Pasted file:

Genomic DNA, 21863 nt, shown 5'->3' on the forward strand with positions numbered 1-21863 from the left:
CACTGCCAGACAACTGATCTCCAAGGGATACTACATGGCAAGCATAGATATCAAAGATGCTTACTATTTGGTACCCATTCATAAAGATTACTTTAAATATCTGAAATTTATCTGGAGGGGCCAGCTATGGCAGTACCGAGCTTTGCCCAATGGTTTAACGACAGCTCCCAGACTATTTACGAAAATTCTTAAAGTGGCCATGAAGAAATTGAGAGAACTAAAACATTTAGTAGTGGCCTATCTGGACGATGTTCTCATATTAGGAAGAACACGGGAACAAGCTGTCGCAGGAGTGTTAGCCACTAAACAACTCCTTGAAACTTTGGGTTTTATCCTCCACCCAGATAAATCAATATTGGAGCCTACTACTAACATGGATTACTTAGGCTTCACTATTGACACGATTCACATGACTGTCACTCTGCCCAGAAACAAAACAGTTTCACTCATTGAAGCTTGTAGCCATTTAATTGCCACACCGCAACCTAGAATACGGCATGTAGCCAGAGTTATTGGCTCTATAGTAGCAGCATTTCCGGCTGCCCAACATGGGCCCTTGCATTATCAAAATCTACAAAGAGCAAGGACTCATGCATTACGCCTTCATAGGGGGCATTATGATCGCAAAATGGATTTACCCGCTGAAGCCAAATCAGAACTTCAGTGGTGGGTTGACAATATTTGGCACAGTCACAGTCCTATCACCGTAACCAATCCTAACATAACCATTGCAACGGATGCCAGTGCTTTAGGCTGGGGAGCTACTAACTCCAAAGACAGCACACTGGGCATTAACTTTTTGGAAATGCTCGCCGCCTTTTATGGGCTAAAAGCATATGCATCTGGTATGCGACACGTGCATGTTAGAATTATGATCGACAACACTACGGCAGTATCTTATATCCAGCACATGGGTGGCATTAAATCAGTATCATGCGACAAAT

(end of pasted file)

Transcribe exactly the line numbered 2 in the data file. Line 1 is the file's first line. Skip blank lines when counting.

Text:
CACTGCCAGACAACTGATCTCCAAGGGATACTACATGGCAAGCATAGATATCAAAGATGCTTACTATTTGGTACCCATTCATAAAGATTACTTTAAATATCTGAAATTTATCTGGAGGGGCCAGCTATGGCAGTACCGAGCTTTGCCCAATGGTTTAACGACAGCTCCCAGACTATTTACGAAAATTCTTAAAGTGGCCATGAAGAAATTGAGAGAACTAAAACATTTAGTAGTGGCCTATCTGGACGATGTTCTCATATTAGGAAGAACACGGGAACAAGCTGTCGCAGGAGTGTTAGCCACTAAACAACTCCTTGAAACTTTGGGTTTTATCCTCCACCCAGATAAATCAATATTGGAGCCTACTACTAACATGGATTACTTAGGCTTCACTATTGACACGATTCACATGACTGTCACTCTGCCCAGAAACAAAACAGTTTCACTCATTGAAGCTTGTAGCCATTTAATTGCCACACCGCAACCTAGAATACGGCATGTAGCCAGAGTTATTGGCTCTATAGTAGCAGCATTTCCGGCTGCCCAACATGGGCCCTTGCATTATCAAAATCTACAAAGAGCAAGGACTCATGCATTACGCCTTCATAGGGGGCATTATGATCGCAAAATGGATTTACCCGCTGAAGCCAAATCAGAACTTCAGTGGTGGGTTGACAATATTTGGCACAGTCACAGTCCTATCACCGTAACCAATCCTAACATAACCATTGCAACGGATGCCAGTGCTTTAGGCTGGGGAGCTACTAACTCCAAAGACAGCACACTGGGCATTAACTTTTTGGAAATGCTCGCCGCCTTTTATGGGCTAAAAGCATATGCATCTGGTATGCGACACGTGCATGTTAGAATTATGATCGACAACACTACGGCAGTATCTTATATCCAGCACATGGGTGGCATTAAATCAGTATCATGCGACAAAT